< The Wife
by Len Kuntz
The next one is prettier than the others.
She wears a white poodle coat with knotted fringe balls on the sleeves, and smells like Lemon Pledge.
Her name is Rosie.
Rosie has a wide, cartoon smile. Each time she pops her gum, it sounds like a muffled firecracker.
When I answer yes, Rosie says, “Ain’t got one,” and titters, head cocked toward the ceiling.
Dad rearranges the furniture as Rosie points here and there, her bangle bracelets chinking like tin. Her wrists are pale, thin as a chicken’s, and half the width of Mom’s. She wears pink stilettoes with lots of straps.
Dad has gained weight since Mom left. A wet sweat cloud stains his shirt front and his hair is matted on one side.
Rosie keeps changing her mind about where the recliner should go. She’s unsure about the coffee table. She wants the china hutch in the corner, but it’s too heavy to move, so Dad gets a hand truck.
“Just ’cause you’re a girl,” Rosie says to me, “doesn’t mean you can’t help.”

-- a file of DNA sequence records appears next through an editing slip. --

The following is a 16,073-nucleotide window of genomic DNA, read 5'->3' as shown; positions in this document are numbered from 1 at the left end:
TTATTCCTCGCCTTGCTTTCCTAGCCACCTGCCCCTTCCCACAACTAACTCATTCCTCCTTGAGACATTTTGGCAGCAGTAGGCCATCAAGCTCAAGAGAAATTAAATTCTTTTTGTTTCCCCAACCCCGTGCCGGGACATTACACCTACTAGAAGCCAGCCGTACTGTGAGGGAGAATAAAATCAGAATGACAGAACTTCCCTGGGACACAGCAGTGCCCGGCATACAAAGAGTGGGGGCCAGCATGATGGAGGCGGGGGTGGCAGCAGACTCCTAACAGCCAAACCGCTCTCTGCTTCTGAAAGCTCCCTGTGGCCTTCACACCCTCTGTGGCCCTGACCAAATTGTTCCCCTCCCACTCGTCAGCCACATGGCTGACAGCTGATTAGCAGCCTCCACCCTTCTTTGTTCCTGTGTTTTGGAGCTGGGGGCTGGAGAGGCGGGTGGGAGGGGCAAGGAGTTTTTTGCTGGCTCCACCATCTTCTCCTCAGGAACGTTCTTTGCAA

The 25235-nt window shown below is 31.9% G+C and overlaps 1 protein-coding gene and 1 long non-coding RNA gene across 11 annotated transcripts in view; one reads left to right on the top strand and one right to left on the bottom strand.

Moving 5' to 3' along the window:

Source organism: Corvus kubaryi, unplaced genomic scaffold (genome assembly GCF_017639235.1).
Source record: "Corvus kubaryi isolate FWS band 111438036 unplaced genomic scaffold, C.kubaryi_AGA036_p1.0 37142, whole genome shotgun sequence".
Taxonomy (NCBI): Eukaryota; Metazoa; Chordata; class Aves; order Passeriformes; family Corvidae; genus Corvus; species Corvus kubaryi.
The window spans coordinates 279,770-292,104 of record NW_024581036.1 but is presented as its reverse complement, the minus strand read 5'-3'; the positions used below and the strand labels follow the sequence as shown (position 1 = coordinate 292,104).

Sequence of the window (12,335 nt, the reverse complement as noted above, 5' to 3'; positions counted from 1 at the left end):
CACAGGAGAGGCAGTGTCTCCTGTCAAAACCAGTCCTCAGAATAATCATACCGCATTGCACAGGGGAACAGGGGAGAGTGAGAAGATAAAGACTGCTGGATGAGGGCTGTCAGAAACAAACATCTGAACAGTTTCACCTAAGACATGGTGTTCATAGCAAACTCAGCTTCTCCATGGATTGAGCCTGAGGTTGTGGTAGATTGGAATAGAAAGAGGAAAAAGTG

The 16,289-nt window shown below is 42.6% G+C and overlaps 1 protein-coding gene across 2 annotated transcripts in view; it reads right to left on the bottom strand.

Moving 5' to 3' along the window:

Before Rosie showed up, Dad had told me I needed to be more hospitable to his female guests. He said hospitable meant kind and agreeable.
“Give the hutch a little push forward,” Dad says to me, voice strained, his back bent as he crouches behind the hand truck.
Each time Rosie’s gum snaps, I hear the sound of Mom’s high heels on the linoleum floor.
I grip the hutch as if it’s a stiff bear. I push forward, but lean right, the hutch listing, then lumbering into a slow tumble. It crashes, glass explodes, spraying the air. The severed heads of two porcelain figurines stare up from the thick shag.
Rosie calls me an idiot.
Dad doesn’t say a thing.
I give Rosie my best grin.
“That one’s a shifty little shit,” Rosie says, but Dad stays silent, fetching a whisk broom and plastic shovel to collect the shards.
After dinner, I’m sent to bed two hours earlier than usual. I slip out after five minutes, peering over the bannister to watch them on the repositioned sofa below. Dad fondles Rosie’s hair. He touches her cheek and neck and blouse. Rosie says, “I don’t know if this place is big enough.”
I want to tell her I agree. I want to tell her our house is filled with ghosts, ghosts of every kind, but mainly female ghosts. I want to tell her that my mother’s perfume sometimes wafts out of the wall paper, out of my pillow case and favorite pale purple cardigan. I want to tell her that I can be agreeable, but there’s nothing for her here except confusion and misery.
published 4 September 2013